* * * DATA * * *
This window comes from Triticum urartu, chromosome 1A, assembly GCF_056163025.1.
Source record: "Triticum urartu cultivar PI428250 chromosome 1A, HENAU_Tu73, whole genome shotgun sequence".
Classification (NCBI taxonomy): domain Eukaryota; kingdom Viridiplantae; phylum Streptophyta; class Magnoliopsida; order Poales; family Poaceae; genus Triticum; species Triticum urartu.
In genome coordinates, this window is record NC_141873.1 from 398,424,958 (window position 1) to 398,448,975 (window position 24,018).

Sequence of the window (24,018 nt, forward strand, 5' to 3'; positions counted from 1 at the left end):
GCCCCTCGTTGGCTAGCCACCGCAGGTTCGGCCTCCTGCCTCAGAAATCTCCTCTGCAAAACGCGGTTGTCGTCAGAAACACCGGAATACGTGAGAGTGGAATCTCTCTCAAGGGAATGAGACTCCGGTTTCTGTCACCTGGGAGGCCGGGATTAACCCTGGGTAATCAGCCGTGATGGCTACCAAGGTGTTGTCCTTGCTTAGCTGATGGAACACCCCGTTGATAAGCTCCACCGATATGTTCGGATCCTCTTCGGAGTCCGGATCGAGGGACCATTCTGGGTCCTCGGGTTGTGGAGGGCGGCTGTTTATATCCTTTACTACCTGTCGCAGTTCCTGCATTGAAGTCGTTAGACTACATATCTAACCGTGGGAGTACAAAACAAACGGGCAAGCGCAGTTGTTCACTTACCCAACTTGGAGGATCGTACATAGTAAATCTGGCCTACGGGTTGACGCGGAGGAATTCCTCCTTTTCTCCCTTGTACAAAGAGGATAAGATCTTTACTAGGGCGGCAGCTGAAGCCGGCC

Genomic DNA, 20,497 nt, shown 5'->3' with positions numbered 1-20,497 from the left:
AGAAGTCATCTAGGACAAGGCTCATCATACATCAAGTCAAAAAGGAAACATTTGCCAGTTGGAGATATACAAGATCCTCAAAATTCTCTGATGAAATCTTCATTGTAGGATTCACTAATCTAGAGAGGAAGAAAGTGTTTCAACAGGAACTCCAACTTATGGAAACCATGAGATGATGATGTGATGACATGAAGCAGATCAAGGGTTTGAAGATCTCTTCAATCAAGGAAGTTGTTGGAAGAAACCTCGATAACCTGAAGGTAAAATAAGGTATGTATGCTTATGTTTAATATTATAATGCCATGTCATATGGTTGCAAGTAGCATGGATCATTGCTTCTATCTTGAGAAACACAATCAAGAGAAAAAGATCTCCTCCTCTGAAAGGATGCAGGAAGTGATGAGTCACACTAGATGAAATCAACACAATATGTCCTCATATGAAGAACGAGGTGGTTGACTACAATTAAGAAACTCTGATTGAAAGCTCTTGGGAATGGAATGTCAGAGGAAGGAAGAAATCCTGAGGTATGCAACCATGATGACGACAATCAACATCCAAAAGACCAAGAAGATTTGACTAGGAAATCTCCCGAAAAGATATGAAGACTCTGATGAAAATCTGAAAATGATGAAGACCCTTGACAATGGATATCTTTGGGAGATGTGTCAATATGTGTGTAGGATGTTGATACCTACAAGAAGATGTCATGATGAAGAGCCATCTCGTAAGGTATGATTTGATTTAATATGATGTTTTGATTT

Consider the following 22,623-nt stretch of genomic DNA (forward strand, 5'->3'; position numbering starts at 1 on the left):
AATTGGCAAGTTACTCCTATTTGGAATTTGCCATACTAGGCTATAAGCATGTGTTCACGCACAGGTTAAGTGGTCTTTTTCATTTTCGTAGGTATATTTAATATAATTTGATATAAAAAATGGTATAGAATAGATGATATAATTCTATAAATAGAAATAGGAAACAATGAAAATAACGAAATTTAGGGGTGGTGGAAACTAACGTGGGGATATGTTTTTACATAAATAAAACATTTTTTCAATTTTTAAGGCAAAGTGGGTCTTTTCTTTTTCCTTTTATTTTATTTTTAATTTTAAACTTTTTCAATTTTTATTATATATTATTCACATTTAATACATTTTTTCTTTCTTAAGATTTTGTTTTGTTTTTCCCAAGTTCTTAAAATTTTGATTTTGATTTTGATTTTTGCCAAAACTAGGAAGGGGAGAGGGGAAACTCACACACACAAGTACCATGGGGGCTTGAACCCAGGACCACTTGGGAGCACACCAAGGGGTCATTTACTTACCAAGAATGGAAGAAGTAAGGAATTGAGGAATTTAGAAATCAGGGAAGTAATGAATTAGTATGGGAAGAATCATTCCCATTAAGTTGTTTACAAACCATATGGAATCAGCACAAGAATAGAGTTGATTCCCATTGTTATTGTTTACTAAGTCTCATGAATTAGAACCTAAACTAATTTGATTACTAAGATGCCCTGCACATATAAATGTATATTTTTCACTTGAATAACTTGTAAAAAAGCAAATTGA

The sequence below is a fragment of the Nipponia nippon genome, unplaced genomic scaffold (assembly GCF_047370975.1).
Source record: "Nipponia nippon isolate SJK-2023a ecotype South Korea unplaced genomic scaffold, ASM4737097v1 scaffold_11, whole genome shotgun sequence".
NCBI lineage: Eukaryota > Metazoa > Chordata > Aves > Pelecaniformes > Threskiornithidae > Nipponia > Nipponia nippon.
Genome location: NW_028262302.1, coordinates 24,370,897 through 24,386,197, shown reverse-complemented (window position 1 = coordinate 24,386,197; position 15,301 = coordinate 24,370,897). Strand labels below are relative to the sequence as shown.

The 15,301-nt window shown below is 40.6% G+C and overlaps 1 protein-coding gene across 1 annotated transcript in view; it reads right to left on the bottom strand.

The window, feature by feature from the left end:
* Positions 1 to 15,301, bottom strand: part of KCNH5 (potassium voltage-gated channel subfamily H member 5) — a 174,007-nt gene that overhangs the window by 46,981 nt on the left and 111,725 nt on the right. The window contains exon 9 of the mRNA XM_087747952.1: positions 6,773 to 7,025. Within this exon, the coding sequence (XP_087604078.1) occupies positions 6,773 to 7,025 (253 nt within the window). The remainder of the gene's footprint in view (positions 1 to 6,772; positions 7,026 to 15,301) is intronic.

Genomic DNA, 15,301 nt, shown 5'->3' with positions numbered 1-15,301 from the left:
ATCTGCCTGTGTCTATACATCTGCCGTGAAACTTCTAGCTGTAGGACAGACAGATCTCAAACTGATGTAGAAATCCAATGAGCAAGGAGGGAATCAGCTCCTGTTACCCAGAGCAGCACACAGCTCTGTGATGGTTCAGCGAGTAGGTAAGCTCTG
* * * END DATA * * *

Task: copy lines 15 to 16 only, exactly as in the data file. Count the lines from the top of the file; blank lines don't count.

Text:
The 15,301-nt window shown below is 40.6% G+C and overlaps 1 protein-coding gene across 1 annotated transcript in view; it reads right to left on the bottom strand.

The window, feature by feature from the left end: